Life Behind Bars

Author Holman gets inside look at how prisoners endure jail life

She compiled years of notes
from working in prison system

LOUISVILLE, Ky. (June 2017) – In her new book, “Decades Behind Bars,” Gaye Holman takes a serious look at the correctional system. Stemming from a project she began 20 years ago while working for Jefferson County Community and Technical College, this book follows the lives of 17 men still in prison.
At the time she was employed by the community college, she spent three days in an office in the prison. As a professor of sociology, she taught some of her classes in all the area prisons and coordinated college programs for them.

Gaye Holman

She began interviewing and recording the personal stories of 50 incarcerated felons from Luther Luckett Correctional Facility and the Kentucky State Reformatory in Oldham County. Holman opened the project to anyone who was interested in telling their story. She eventually tucked all of the information away in her basement, knowing it would someday make a good story.
In 1994 she took a sabbatical from teaching and found the forgotten material. She decided it would “make a really good book,” she said, “because most people do not have this kind of access.”
She started corresponding with the men again, 17 of whom were still incarcerated. She sent them questions, and they wrote back to her. “A few found it difficult to put their answers into writing, so I visited with them,” said Holman, 72.
“I chose men instead of women; there’s a difference in their experiences. Then I focused on the 17 that remained in prison.”
The result, “Decades Behind Bars,” is a look at the long-term effects of incarceration. More than 2 million people are incarcerated in America’s prisons; one in nine is serving a life sentence.
“I think we don’t understand the criminal justice system.”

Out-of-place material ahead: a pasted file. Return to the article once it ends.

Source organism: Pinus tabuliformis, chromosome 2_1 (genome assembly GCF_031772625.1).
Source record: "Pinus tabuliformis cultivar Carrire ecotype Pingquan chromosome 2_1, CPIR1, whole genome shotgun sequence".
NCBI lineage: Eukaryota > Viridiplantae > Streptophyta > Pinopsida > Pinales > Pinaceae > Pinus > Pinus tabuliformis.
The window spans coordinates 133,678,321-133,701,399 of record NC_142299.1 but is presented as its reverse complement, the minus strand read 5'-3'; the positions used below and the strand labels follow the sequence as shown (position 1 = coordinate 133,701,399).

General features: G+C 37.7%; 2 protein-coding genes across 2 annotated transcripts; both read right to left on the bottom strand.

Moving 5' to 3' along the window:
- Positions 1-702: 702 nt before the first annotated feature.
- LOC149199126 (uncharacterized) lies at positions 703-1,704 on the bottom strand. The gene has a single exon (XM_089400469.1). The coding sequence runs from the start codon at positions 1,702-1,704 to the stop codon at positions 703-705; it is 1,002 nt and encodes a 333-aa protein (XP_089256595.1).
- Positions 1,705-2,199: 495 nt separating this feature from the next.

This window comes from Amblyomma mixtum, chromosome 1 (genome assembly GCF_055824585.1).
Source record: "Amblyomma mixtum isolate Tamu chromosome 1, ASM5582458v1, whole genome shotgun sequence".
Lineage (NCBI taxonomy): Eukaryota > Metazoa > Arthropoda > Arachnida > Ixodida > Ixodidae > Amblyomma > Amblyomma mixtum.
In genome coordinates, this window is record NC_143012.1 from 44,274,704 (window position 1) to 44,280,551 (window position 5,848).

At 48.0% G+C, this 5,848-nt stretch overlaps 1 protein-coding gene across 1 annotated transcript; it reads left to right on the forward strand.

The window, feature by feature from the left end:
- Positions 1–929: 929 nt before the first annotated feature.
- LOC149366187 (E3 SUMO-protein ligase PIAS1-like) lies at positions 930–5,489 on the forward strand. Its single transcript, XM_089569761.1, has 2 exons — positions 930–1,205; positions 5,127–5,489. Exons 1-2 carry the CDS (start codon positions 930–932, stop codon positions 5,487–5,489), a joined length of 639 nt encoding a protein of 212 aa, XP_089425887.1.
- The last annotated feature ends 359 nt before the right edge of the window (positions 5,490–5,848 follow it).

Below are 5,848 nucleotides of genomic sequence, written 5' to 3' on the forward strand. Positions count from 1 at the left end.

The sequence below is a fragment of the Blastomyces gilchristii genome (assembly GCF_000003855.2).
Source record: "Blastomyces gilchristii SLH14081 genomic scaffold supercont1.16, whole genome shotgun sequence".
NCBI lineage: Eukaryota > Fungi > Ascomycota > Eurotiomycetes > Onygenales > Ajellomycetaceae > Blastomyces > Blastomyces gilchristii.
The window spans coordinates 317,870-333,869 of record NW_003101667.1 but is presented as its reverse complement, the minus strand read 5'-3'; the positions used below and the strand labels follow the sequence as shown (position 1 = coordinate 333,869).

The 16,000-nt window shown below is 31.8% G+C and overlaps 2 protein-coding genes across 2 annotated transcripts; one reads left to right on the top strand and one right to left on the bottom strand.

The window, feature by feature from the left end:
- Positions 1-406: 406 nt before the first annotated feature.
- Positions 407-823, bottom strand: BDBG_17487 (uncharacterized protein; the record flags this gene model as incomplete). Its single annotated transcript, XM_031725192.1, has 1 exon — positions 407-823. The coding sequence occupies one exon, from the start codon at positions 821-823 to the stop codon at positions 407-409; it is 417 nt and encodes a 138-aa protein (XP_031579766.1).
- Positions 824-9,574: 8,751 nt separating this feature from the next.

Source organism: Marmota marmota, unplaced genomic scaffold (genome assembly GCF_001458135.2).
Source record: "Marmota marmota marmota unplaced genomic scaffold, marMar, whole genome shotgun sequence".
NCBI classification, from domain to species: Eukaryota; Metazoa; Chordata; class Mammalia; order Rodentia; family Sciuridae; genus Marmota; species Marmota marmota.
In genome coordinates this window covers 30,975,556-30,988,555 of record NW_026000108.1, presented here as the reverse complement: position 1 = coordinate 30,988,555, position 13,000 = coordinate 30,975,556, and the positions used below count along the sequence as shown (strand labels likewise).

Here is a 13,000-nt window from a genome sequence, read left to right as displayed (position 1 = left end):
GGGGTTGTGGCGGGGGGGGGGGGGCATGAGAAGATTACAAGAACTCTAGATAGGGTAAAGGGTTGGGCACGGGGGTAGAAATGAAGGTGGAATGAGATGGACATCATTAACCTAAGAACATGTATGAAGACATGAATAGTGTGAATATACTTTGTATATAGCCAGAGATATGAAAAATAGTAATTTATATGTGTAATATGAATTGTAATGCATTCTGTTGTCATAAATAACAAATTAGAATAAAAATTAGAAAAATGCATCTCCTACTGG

Holman said individuals are unsure of the laws, how the system works or its purpose. “Are we rehabilitating, punishing or asking for retribution?”

The book tackles many topics such as childhood, school experiences, crimes, aging and dying in prison, and prison life in general. Of the later, she said, “We often don’t think about it from their perspective.”
Holman had “a uniquely critical position while I was warden at the Kentucky State Reformatory,” said retired warden Larry Chandler. “She was counselor, administrator, advocate and all around education guru for the inmate population. Her passion for educating inmates put her crossways with the administration policies at times because she always fought for inmate education with tenacity and passion.”
Holman said the prison experience has “saved some and ruined others.” Her book explores the points that influence the outcome and what we can do to change this from a negative so that the released prisoners will become contributing members of society.
Chandler said, “It has been said that prison is a place where good things can happen with a great deal of effort, or a place where bad things can happen with no effort at all.”
He taught criminal justice classes at the University of Louisville for many years and spoke about corrections in many different forums. He agrees with Holman in that, “The public does not fully grasp or appreciate the criminal justice system.”
A negative to having so many inmates in the system is that “they are eating up our budget, Holman said. Mass long-term imprisonment devours state budgets and adversely affects community well-being.
Holman said her book is “balanced, not one sided,” in that she also interviewed prison administrators, correctional officers, chaplains and parole board members.
Chandler said the book provides the general reader “with a good insight as to the impact on men with long sentences. Had Gaye chosen to write about inmates who serve short sentences, I believe it would have been a different book, but her choice provides the reader with a good representation of the impact of corrections.”
A short book could not adequately describe the criminal justice system, said Chandler. “It’s easy to spotlight the problems, bad arrests, inadequate resources in the jails, sentence disparity, bad prisons, inconsistent parole decisions, and then the daunting task of returning to society after a long sentence. It is harder to highlight the successes.”
Holman has roots in Trimble County, Ky., where her mother grew up. Before she began writing “Decades Behind Bars,” Holman had been working on a book about the social history of Patton’s Creek in Trimble County. “I had almost finished it, then put it aside to write this one,” she said.
Holman remains involved in efforts to help ex-offenders re-enter society. She has also recently been accepted into the Kentucky Humanities Councils’ Speaker’s Bureau.

“Decades Behind Bars” can be purchased at Karen’s Book Barn, Amazon, Barnes & Noble, McFarland Publishers, Carmichael’s and the Oldham County History Center.

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